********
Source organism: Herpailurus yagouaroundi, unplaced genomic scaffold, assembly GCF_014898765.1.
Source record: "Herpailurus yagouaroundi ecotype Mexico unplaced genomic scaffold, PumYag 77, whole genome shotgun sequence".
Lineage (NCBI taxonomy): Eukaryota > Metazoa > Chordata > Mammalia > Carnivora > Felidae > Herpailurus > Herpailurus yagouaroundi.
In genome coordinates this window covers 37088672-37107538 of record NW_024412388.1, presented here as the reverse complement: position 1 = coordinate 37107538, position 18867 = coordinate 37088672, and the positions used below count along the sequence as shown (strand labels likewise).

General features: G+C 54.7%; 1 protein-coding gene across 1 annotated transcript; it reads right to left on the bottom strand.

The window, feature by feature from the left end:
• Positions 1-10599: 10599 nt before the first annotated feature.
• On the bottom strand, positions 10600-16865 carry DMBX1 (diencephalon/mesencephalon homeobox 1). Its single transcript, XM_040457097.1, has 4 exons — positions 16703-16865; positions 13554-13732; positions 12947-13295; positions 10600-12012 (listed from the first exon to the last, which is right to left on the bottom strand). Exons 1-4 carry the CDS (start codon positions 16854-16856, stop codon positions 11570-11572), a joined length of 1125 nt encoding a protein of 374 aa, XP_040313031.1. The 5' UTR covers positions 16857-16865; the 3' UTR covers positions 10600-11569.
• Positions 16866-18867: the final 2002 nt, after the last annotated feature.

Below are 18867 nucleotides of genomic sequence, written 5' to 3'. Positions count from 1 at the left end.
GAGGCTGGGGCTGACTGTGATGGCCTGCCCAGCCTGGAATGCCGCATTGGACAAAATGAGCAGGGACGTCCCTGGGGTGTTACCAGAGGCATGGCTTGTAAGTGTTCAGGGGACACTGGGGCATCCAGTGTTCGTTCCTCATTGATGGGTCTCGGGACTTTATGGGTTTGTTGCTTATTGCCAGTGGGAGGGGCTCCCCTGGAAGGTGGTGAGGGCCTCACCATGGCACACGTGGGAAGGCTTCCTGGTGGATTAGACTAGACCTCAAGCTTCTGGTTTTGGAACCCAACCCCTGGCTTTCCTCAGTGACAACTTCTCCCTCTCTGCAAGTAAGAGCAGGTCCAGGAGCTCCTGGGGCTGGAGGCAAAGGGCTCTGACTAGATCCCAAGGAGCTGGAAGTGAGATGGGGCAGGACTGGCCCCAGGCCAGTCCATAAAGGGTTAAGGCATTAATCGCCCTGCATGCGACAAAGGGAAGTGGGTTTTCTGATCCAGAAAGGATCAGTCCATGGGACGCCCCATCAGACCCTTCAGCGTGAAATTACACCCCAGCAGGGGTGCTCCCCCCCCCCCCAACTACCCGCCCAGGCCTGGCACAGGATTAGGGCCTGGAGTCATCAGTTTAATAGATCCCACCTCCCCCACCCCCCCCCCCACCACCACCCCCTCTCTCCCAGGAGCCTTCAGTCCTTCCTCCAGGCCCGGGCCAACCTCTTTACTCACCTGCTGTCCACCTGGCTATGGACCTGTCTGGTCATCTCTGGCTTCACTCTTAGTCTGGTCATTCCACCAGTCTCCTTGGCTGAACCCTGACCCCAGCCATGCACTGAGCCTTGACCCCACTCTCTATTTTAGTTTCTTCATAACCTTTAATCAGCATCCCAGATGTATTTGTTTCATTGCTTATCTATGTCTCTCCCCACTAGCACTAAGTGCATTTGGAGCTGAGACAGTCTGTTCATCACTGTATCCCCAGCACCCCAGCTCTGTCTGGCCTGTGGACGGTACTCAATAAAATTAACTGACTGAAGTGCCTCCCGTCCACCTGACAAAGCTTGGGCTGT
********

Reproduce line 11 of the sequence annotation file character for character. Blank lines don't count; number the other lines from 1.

GAGGCTGGGGCTGACTGTGATGGCCTGCCCAGCCTGGAATGCCGCATTGGACAAAATGAGCAGGGACGTCCCTGGGGTGTTACCAGAGGCATGGCTTGTAAGTGTTCAGGGGACACTGGGGCATCCAGTGTTCGTTCCTCATTGATGGGTCTCGGGACTTTATGGGTTTGTTGCTTATTGCCAGTGGGAGGGGCTCCCCTGGAAGGTGGTGAGGGCCTCACCATGGCACACGTGGGAAGGCTTCCTGGTGGATTAGACTAGACCTCAAGCTTCTGGTTTTGGAACCCAACCCCTGGCTTTCCTCAGTGACAACTTCTCCCTCTCTGCAAGTAAGAGCAGGTCCAGGAGCTCCTGGGGCTGGAGGCAAAGGGCTCTGACTAGATCCCAAGGAGCTGGAAGTGAGATGGGGCAGGACTGGCCCCAGGCCAGTCCATAAAGGGTTAAGGCATTAATCGCCCTGCATGCGACAAAGGGAAGTGGGTTTTCTGATCCAGAAAGGATCAGTCCATGGGACGCCCCATCAGACCCTTCAGCGTGAAATTACACCCCAGCAGGGGTGCTCCCCCCCCCCCCAACTACCCGCCCAGGCCTGGCACAGGATTAGGGCCTGGAGTCATCAGTTTAATAGATCCCACCTCCCCCACCCCCCCCCCCACCACCACCCCCTCTCTCCCAGGAGCCTTCAGTCCTTCCTCCAGGCCCGGGCCAACCTCTTTACTCACCTGCTGTCCACCTGGCTATGGACCTGTCTGGTCATCTCTGGCTTCACTCTTAGTCTGGTCATTCCACCAGTCTCCTTGGCTGAACCCTGACCCCAGCCATGCACTGAGCCTTGACCCCACTCTCTATTTTAGTTTCTTCATAACCTTTAATCAGCATCCCAGATGTATTTGTTTCATTGCTTATCTATGTCTCTCCCCACTAGCACTAAGTGCATTTGGAGCTGAGACAGTCTGTTCATCACTGTATCCCCAGCACCCCAGCTCTGTCTGGCCTGTGGACGGTACTCAATAAAATTAACTGACTGAAGTGCCTCCCGTCCACCTGACAAAGCTTGGGCTGT